Two 19th-Century Artists’ Homes Shed Light on the Women Who Shaped Them
Chesterwood and Thomas Cole National Historic Site are both residences-turned-museums that interpret the works and lives of two established artists from the 19th century. Both are in the Hudson River Valley (Stockbridge, Massachusetts and Catskill, New York, respectively). And both have recently delved into the history of the artists’ daughters—both of whom made an indelible mark on these places.
At Chesterwood, a National Trust Historic Site, an exhibit on view through May 30, 2019, examined the life of Margaret French Cresson (an artist and curator who preserved her father’s artistic legacy). Meanwhile, Thomas Cole National Historic Site’s latest exhibit, on display through July 31, dives into Emily Cole’s work in painted porcelain and watercolor botanicals.
Margaret French Cresson’s Impact on Chesterwood
Though Margaret French Cresson was born in Concord, Massachusetts, and grew up in New York City, she spent most of her summers at Chesterwood after her father, Daniel Chester French, purchased the property in 1897. She posed for her father’s paintings and sculptures in his now-famous studio and gardens. In addition to his tutelage, she studied sculpture under Abastenia St. Leger Eberle and George Demetrios, and she developed her talents for drawing and design at the New York School of Applied Design for Women.
Cresson created many sculptures, as well as bas-reliefs and portraits of children, portrait heads, and memorial plaques throughout her lifetime. Many of her works were taken out of storage for Chesterwood’s recent exhibit.
According to Dana Pilson, the curatorial researcher for the exhibit, “[Cresson] was especially gifted in the art of portraiture, and her bas-reliefs of young children are full of personality and life. The portraits of children are especially touching, knowing that [Cresson] lost a baby at birth, and she and her husband did not have any other children.”
Equally as significant as her individual works was Cresson’s dedication to preserving Chesterwood as a reflection of Daniel Chester French’s prolific work. She came into ownership of Chesterwood after the deaths of her father (1931) and her mother (1939). During the 1930s and ‘40s, Cresson returned to the estate each summer to sculpt and write as she did in her childhood, but she moved to Chesterwood full-time in the 1950s.
It was around this time that Cresson took a vested interest in preserving her father’s legacy. She created a museum dedicated to his work in the studio, opening its doors to the public in 1955. She amassed a substantial collection of French’s preparatory studies, plaster casts, and finished works over the course of several years. French scholar Michael Richman wrote in his book, Daniel Chester French: An American Sculptor, “…Cresson preserved her father’s sculpture, rescuing, whenever possible, original plasters from museums all too willing to deaccession them.”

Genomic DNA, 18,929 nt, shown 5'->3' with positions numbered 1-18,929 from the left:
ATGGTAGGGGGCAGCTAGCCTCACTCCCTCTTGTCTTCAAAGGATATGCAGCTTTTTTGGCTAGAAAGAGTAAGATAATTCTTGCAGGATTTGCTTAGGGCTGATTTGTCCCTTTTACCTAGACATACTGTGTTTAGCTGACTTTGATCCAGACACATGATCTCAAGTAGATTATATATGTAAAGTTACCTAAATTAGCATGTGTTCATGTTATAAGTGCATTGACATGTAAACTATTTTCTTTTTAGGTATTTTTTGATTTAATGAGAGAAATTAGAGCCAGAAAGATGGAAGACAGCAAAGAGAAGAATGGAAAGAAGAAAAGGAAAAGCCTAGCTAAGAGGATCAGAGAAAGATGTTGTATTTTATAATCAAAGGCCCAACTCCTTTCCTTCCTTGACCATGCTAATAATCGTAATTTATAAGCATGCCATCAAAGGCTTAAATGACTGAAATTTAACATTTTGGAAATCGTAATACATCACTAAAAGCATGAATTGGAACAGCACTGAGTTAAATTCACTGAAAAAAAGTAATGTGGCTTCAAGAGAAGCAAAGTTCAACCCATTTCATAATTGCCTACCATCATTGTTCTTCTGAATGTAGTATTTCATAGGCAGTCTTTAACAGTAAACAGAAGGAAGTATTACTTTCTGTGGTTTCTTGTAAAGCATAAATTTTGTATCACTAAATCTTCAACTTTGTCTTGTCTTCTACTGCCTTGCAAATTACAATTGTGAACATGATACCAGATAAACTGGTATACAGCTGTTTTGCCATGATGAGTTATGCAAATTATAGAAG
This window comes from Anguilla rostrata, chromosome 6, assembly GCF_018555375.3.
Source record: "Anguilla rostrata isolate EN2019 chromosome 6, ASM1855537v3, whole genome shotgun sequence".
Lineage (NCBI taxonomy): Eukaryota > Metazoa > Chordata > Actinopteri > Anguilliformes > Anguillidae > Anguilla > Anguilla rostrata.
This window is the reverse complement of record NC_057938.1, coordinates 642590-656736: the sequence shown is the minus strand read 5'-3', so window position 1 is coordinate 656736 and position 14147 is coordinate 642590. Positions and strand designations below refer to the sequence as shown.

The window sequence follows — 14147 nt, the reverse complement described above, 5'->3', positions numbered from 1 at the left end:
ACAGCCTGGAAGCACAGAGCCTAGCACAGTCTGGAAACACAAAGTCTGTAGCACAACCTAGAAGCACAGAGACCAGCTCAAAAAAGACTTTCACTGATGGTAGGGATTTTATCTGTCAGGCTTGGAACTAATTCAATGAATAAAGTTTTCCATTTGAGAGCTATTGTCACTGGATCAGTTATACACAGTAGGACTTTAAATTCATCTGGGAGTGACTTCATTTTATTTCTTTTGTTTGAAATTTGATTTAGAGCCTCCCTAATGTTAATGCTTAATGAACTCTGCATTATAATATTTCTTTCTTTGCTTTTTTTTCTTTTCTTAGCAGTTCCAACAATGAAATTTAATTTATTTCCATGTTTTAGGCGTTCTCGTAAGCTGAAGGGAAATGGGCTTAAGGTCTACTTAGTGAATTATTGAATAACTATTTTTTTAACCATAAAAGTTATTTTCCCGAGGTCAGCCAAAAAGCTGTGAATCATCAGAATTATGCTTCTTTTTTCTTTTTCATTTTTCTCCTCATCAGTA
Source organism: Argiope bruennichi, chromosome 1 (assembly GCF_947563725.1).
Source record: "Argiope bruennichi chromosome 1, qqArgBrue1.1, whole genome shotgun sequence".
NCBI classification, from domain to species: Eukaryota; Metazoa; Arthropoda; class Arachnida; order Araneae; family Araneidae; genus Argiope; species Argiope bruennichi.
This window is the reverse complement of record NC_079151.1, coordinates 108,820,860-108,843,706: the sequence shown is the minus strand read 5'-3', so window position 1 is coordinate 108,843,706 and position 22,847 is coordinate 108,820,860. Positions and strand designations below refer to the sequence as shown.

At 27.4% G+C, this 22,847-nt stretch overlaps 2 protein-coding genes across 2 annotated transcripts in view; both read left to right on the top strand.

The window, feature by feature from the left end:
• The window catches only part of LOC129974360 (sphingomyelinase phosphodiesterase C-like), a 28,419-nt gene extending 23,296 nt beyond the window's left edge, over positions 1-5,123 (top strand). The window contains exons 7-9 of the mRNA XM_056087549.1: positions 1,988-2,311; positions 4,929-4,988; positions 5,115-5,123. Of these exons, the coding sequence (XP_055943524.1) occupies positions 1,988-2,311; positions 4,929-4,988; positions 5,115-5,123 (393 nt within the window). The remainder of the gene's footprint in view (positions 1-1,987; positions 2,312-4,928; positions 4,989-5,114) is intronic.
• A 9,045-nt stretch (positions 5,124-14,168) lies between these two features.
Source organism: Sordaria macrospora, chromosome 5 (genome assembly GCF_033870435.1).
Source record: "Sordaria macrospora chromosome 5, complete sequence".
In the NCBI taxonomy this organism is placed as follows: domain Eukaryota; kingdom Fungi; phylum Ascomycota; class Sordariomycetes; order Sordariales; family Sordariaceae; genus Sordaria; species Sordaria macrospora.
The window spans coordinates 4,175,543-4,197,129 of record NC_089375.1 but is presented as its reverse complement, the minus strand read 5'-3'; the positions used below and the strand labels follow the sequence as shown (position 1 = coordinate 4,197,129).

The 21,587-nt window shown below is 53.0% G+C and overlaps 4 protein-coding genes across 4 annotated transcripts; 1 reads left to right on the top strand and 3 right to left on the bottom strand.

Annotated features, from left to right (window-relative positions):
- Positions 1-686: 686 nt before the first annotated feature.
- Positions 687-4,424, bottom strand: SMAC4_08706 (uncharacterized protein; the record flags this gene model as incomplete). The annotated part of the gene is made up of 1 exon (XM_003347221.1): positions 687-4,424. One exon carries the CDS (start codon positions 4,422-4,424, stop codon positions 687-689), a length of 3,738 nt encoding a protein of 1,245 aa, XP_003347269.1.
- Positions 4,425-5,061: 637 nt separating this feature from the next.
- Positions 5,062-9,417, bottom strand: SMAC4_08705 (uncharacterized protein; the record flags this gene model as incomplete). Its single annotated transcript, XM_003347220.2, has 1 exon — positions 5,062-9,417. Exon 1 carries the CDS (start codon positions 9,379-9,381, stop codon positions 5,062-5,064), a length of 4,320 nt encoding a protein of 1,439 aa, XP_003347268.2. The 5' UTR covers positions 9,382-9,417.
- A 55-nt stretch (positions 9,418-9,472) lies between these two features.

Cresson ceded Chesterwood to the National Trust in 1969, and it became a Historic Site.
But she continued to live on the property, offering her wealth of knowledge to staff members for many years. Now, the recent exhibit detailing her invaluable contributions to Chesterwood and her father’s work, as well as her own pieces of art, enriches the story the Historic Site tells today.
Emily Cole at Cedar Grove: Then and Now
The exhibit at the Thomas Cole National Historic Site—formerly known as Cedar Grove—that features Emily Cole’s work is the artist’s first solo exhibit, including 12 original sets of her painted porcelain and 13 works on paper. In addition to this exhibit, over 100 of Cole’s watercolors and works of painted porcelain reside at the site in its main collection.
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Like her four siblings, Emily Cole grew up in Cedar Grove; she also spent much of her life working there as an artist. She was the only one of Thomas Cole’s children to take an interest in painting, though she did not work specifically in the Hudson River School of painting that her father popularized in his lifetime. Instead, Cole focused on botanical watercolors of local flora.
In fact, according to Kate Menconeri, site director and director of collections, “a lot of the specimens she depicted on paper are blooming in the garden [at Cedar Grove] right now. She left a document of the flowers that are still here.”
Similar to Cresson, Cole studied at a New York City art school, though historians do not know which school she attended. She was also the charter member of the New York Society of Ceramic Arts, founding the organization in 1892 to encourage the appreciation of ceramics. And though the same resources and opportunities afforded to male artists of the time were not available to her and other women, Cole managed to earn a living selling her work.
At the Thomas Cole National Historic Site, efforts to tell the stories of women living and working at the home began around 2010 with an exhibition called “Remember the Ladies,” about the women of the Hudson River School.
But the site expanded its interpretation with its “The Art of Emily Cole” exhibit and a tour detailing the lives of Maria Bartow Cole, Thomas Cole’s wife and the owner of Cedar Grove; Sarah Cole, Thomas’ sister; Emily Cole; and Cole family descendants Florence Cole Vincent and Edith Cole Silberstein, who (like Cresson) stewarded the home and worked to preserve it. Both the tour and the exhibit are available through July 2019.
These two sites show how important it is not just to examine someone’s life through their own experiences, but through the lens of the people around them. Not only do we learn more about Daniel Chester French and Thomas Cole when we look closely at Margaret French Cresson and Emily Cole, we also get a deeper understanding of the places these women shaped and the greater impact they made on the world.
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